He served in the First World War in France 1914 to 1918 but he never spoke of it. Rumour went that he was not a real soldier but was a batman or servant to a General. Here Sally Neary tells, in her own unique way, the story of Connie Hegarty, from Dunkineely, who did indeed fight in World War One, but as was so often the case in Ireland, the fact that he did was rarely, if ever spoken about. She concludes by suggesting it is past time we remembered people like Connie Hegarty.
A black Stanley 7 range was the centre-piece of our kitchen; it warmed the entire house; all our meals were cooked on it and the oven baked the two scones of bread which fed our family of ten, our parents and eight children. The kitchen boasted one comfortable armchair, which placed near the range, was usually the preserve of the adults or a child returning from playing outdoors in the cold, would be told, “Sit down there and warm yourself. You’re foundered”.
This was the seat offered to Old Connie on his daily visits. Tea would be served hot and sweet accompanied by the freshly baked bread. Conversation was limited and polite. No Connie had come to read our daily news paper and preferred a quiet kitchen.
Once, during a school holiday period when all our family were home, the resultant noise discommoded Connie so much he put the paper down, turned to my mother and said, “Mrs Galvin, if I am ever asked if I spent time in an asylum, I can say no. But I did spend a morning in Galvin’s kitchen”.
Connie, always known as Old Connie, to differentiate from his nephew of the same name, was no more than 5ft two or three, neat and dapper in his dress and always wore a cravat. He read extensively, using small round spectacles, and although his voice never rose to argue a point, he gave the impression of having knowledge beyond the confines of our small parish in south Donegal.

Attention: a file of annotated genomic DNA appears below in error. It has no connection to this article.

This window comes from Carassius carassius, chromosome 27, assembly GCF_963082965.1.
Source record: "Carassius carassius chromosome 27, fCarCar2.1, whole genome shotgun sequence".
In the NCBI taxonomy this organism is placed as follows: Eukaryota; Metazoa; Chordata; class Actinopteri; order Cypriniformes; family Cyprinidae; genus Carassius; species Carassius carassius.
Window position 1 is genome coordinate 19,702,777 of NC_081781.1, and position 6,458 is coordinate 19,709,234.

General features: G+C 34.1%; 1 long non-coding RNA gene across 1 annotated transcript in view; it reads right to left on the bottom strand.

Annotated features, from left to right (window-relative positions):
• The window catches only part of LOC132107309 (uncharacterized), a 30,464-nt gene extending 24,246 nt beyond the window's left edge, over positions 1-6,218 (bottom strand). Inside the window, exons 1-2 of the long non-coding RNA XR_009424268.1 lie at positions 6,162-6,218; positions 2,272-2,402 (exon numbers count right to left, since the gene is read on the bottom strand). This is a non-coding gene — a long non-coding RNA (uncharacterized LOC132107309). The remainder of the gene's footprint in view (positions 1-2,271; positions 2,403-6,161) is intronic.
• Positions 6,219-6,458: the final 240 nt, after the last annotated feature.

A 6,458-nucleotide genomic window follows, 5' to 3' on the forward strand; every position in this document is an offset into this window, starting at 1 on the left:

It was known he served in the First World War in France 1914 to 1918 but he never spoke of it. Rumour went that he was not a real soldier but was a batman or servant to a General.
Connie Hegarty, born in Dunkineely in 1891 joined the British army 6th Brigade Royal Fusiliers, in Glasgow under the name, Conn Haggerty, then aged 22 on the 1st September 1914 and went to fight in the Great War in France.
Witnesses spoke of unrelenting cannon noise. I wonder how the 8,000 men and women from Donegal who took part in the war, adjusted; they had, in all probability, never heard anything louder than the beat of the threshing machine or the pounding of the Atlantic.
1,200 of that 8.000 lost their lives.
Familiar names such as Mc Hugh, Mc Nern, O’Donnell, Gallagher, Scott, Wilson and Walker, are commemorated in memorials in France, Belgium, Germany, Turkey, England and other countries throughout the world.
The survivors returned to a different Ireland.
While they were fighting in Europe the 1916 Rising saw the Irish nation separate from the Empire and although men from differing Irish communities stood side by side in the trenches, it must have been strange to return home not to a victor’s welcome but a silent denial of their sacrifice.
One family from Inver, James and Ann Mc Cready lost their three sons, Robert, Francis and Andrew. Although the memories of the fallen were commemorated by the protestant faiths, the wider community viewed fighting for the British army almost as a betrayal of our emerging national identity. The Mc Cready family’s terrible loss could only be spoken of softly; their grief borne privately.
What of Connie?
He remained in the army until 1926 when he returned home to Donegal. Initially he worked in Boyle’s grocery and was known as a friendly and genial shop assistant. In the 1950s and 60s he worked as a compeer and caretaker of the ‘Ballroom of Romance’ St. Mary’s dance hall Dunkineely.
He lived quietly in a little cottage near what was the old cow mart in Dunkineely and was cared for by his late sister in law and niece prior to his death in the mid 60’s.
Few knew of his valour and courage. His medals, the British War Medal, Victory medal and Meritorious medal are now passed on to his relatives. The glowing reference given to him on his discharge form the army was never shown. For the remainder of his life he carried it in his breast pocket, along with the ‘Dunkineely Roll Of Service’ which listed the names of those who served, many of whom were listed as ‘Killed in Action’ or ‘Missing’. Connie’s only nod to a different life was the name he choose for his cottage ‘Mont la Vache’ It is past time we remembered.
Ar dheis De go raibh a anam.